And don’t forget that you may also be on the receiving end of this two-way street — selling secondhand clothing online is now simpler than ever, diverting further garbage from the landfill.

Rent a costume.

When you find yourself with “nothing to wear” for an occasion, resist the impulse to purchase new clothing and dresses and instead choose for clothing and dress rental.

This is an excellent option for weddings, interviews, and even a first date. There are an infinite number of designs and sizes available, and this is by far the most cheap method to wear anything high-end from a luxury company.

Acquire new abilities.

One of the most common reasons we click the “add to cart” button is when the clothing we already own are missing a button, have a stopped zipper, or have a hole that continues to expand (looking at you, favorite leggings). Therefore, rather than “checking out,” try your hand at clothing repair.

The internet is replete with how-to YouTube videos and tips that will assist you in mending anything. While the new skirt is only $49.99, the acquired skills are invaluable and will last a lifetime (and help our favorite peplum do the same).


This year, internet shopping is predicted to reach a record high of more than $4.2 trillion.

Fortunately, not all of that cash must wind up in the coffers of that online shopping juggernaut we all like and despise (cough, cough, Amazon).

The earth may exhale a sigh of relief knowing that there are sustainable internet retailers that are ethical and, dare we say, a fairly good alternative to Amazon.

Whether it’s an online thrift store (ideal for those interested in learning how to avoid fast fashion on a budget) or an ethical marketplace such as Made Trade or Ocelot Market, responsible shopping may be done from the comfort of your own home.

What could be more convenient than buying from the comfort of your sofa in your eco-friendly sweatpants?

Naturally, I’m feeling good about supporting firms who prioritize their morals over their profits!

P.S. Look for stores and platforms that offset their shipping carbon emissions (such as Etsy and Made Trade) or consider offsetting your own emissions to genuinely mitigate the negative impact of online buying.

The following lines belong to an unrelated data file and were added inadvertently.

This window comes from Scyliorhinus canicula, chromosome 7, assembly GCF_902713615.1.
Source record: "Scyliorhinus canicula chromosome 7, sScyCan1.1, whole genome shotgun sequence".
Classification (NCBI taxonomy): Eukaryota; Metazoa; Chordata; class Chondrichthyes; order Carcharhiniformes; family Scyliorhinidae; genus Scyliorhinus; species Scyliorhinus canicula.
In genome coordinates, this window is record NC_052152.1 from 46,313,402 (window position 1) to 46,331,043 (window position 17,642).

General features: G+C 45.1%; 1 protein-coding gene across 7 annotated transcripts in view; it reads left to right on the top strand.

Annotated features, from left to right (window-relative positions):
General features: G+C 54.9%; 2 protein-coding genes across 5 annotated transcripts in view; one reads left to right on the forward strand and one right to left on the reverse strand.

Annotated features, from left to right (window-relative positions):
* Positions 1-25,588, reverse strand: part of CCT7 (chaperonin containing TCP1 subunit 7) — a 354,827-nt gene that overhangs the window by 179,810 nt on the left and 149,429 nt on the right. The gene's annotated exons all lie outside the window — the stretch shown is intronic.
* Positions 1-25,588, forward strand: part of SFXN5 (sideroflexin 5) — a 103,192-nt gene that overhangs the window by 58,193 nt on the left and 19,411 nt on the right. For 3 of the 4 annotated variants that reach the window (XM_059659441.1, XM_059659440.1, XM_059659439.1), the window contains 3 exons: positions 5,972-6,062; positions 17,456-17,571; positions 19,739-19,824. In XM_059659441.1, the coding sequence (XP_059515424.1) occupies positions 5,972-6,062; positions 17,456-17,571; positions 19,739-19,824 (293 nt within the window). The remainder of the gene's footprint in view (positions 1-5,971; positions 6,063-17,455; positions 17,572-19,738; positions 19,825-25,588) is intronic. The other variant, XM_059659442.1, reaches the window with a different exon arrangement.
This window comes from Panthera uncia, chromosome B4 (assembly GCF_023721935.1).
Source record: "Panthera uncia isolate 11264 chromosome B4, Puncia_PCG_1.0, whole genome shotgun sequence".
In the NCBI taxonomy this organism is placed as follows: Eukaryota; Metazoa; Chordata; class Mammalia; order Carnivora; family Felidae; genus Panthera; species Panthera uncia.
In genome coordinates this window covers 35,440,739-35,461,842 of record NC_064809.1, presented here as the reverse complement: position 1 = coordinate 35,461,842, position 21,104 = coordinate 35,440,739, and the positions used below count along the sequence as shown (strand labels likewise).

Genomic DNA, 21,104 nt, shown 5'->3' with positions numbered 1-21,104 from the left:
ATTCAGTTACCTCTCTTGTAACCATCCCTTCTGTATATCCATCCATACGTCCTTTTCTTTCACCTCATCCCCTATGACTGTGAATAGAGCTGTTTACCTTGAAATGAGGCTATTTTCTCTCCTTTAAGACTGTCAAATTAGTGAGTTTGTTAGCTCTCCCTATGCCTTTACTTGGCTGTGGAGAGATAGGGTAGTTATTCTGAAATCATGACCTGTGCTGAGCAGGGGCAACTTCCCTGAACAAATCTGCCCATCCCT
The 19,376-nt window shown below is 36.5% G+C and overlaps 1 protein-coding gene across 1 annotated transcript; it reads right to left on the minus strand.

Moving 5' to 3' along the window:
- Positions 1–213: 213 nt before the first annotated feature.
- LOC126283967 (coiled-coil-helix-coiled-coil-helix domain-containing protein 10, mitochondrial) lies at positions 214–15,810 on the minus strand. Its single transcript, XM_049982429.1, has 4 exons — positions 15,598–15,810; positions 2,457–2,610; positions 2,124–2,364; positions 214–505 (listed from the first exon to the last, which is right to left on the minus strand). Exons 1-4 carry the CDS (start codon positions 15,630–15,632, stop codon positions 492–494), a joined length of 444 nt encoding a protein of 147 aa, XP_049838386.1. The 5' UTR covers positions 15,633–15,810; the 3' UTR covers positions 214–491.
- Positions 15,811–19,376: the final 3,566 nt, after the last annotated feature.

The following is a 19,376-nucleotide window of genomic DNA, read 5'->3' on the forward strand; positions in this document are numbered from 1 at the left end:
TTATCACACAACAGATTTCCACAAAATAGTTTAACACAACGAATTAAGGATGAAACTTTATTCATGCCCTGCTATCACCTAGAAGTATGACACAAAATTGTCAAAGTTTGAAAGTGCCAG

Fashion firms are thinking twice about transparency now more than ever, picking some of the most sustainable textiles available, and giving back to their local (and global) communities.

Simply said, there are several ethical fashion firms and fast fashion alternatives out there that are aware of the industry’s flaws and actively working to rectify them from the inside. Now it is up to us to provide assistance from the outside.

It’s never looked so fantastic to wear new clothing. Correction. I’ve never felt better.

From ethical jewelry to upcycled and recycled apparel, there are more firms than ever before that care about the future of our world and its people—and are doing all possible to make fashion a solution, not a problem.


It’s past time for everyone to start putting their hearts on their sleeves. That is, clothing like if we care, not as if we care about 52 seasons.

With a few backstitches of effort, we may sidestep fast fashion’s trappings and pull on, zip up, and wriggle into garments that were chosen and developed with people and the earth in mind.

As conscientious consumers, we can also avoid falling victim to greenwashing. Slow fashion is the way to go.